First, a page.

by Taeh A. Ward, PhD

The phrase “You are what you eat,” takes on new meaning when we consider that our diet can affect brain health and thinking abilities. Appropriate nutrition helps to maintain alertness and energy and to maximize cognitive performance.

While research is divided on the importance of eating breakfast, eating consistently at regular intervals may reduce risk factors for declines in body and brain health, such as obesity, insulin resistance, high blood pressure and high cholesterol/triglycerides. Skipping meals might reduce your caloric intake, but it is healthier to eat regularly.

Watching your daily nutrition and eating consistently is particularly important if you have a glucose disorder such as diabetes. Highs and lows in blood sugar can affect attention, memory and processing speed, eventually causing brain cell damage through inflammation.

Research indicates that certain foods tend to promote long-term brain health. In general, eating a largely plant-based diet with healthy proteins and fats, less red meat and low sodium has been demonstrated to reduce conditions negatively affecting the heart, blood vessels and brain.

For at least 60 years, researchers have investigated the potential benefits of eating the culturally-based Mediterranean diet that consists of fruits, vegetables, whole grains, legumes and nuts, olive oil, fish and poultry, limited red meat, and moderate consumption of red wine. The Mediterranean diet has been associated with lower risk of dementia and chronic health problems.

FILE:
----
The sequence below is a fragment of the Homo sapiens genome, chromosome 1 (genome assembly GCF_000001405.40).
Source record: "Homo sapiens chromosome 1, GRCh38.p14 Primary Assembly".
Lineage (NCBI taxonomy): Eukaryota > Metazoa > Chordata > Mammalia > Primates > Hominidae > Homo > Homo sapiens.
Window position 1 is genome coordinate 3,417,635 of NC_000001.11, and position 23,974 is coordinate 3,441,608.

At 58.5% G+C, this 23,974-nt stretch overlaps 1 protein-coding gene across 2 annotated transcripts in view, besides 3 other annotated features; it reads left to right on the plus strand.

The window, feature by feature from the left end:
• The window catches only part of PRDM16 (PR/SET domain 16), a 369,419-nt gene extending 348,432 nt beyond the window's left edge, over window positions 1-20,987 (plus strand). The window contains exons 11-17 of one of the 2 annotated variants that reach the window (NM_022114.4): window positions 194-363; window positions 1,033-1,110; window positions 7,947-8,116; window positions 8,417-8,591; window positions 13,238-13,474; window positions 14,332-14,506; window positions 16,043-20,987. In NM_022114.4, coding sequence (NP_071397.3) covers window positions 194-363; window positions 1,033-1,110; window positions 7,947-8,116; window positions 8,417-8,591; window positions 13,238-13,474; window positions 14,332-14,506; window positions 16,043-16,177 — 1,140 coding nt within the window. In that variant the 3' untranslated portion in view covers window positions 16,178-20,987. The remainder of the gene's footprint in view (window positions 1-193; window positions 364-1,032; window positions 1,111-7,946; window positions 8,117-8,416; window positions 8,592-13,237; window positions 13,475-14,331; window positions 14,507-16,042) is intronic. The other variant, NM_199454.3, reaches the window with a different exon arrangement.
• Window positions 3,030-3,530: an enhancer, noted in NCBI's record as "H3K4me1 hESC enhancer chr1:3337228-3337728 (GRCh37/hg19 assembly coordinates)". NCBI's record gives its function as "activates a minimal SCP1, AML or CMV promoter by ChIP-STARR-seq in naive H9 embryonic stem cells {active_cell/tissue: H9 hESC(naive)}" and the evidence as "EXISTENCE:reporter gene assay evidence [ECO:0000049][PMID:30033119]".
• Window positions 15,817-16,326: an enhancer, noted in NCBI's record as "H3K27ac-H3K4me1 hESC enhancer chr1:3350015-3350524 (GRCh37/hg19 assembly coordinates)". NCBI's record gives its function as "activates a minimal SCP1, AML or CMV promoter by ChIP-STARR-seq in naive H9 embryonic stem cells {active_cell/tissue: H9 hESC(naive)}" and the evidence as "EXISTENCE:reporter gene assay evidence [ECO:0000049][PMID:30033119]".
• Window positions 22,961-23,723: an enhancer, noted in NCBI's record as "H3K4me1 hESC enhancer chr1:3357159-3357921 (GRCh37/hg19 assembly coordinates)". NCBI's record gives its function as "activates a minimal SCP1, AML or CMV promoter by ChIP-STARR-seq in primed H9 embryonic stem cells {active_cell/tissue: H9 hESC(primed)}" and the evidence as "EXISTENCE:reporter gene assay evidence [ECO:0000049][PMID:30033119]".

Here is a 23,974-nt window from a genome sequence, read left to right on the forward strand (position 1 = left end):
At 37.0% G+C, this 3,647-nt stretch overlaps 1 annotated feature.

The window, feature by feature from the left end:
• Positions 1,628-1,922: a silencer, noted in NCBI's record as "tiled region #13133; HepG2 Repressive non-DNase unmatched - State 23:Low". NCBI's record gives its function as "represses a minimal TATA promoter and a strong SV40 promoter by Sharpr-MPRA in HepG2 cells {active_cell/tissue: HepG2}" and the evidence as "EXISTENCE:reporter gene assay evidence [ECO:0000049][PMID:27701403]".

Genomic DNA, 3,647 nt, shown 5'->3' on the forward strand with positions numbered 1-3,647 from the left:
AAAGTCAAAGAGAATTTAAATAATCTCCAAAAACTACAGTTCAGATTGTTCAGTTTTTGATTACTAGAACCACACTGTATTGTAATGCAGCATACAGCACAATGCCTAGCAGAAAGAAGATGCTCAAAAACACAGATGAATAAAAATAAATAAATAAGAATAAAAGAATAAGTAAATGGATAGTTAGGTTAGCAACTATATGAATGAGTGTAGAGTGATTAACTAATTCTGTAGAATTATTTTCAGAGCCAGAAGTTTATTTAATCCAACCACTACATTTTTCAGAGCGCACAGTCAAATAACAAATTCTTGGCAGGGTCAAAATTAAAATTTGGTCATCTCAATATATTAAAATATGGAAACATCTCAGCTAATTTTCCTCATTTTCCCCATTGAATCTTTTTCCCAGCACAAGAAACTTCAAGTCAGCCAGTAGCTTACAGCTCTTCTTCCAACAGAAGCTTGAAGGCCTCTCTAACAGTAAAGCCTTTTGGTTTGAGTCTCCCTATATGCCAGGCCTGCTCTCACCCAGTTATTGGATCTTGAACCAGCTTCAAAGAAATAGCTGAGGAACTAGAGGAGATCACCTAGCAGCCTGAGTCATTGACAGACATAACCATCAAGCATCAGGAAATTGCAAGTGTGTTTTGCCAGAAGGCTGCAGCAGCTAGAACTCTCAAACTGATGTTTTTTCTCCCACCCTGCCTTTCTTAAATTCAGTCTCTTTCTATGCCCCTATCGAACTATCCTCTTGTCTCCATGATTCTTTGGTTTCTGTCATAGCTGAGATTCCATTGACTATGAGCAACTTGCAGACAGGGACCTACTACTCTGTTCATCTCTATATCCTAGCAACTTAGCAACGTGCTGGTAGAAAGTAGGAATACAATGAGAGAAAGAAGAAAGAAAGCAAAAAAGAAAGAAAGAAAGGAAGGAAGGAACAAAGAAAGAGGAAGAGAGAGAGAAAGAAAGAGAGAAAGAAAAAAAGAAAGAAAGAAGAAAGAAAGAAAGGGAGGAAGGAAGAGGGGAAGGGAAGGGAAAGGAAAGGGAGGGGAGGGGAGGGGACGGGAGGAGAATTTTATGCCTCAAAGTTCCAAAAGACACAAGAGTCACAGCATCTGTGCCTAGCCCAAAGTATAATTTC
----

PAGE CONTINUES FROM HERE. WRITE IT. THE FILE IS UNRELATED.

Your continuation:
More recently, researchers have examined the combination of a modified Mediterranean diet with a blood-pressure lowering diet or DASH (Dietary Approaches to Stop Hypertension) and foods to optimize brain health. This combined diet is called MIND (Mediterranean-DASH Intervention for Neurodegenerative Delay).

While following any of these diets closely is associated with better brain function and brain protection in general, even mild compliance with the MIND diet may reduce the risk of developing Alzheimer’s disease.

The MIND diet:

Whole grains (e.g. whole wheat, oats, barley, quinoa etc.) 3+ servings per day
dark green leafy vegetables (e.g. kale, spinach, romaine) 6+ times per week
at least one other vegetable (e.g. broccoli, cauliflower, etc.) every day
one ounce of nuts (e.g. walnuts, almonds) 5+ times per week
beans (e.g. navy beans, kidney beans, black beans, etc.) 4+ times per week
berries (e.g. blueberries, strawberries) 2+ times per week
poultry (e.g. chicken, turkey) 2+ times per week
fish (e.g. salmon, tuna) 1+ times per week
olive oil (used as your primary oil)
5 oz glass of red wine per day

less than 1 tablespoon of butter or margarine per day
pastries and sweets less than 5 times per week
red meat, including beef and lamb, less than 4 times per week
fast food or fried food less than once per week
cheese less than once per week

Of note, leafy green vegetables can interfere with certain anticoagulant medications like warfarin, and alcohol may interact with some medications and increase the risk of falls in older adults. It is generally recommended that patients consult their medical provider before making any significant changes to their diet.


Dr. Ward, a clinical neuropsychologist at Pinehurst Neuropsychology, can be reached at 910-420-8041 or by visiting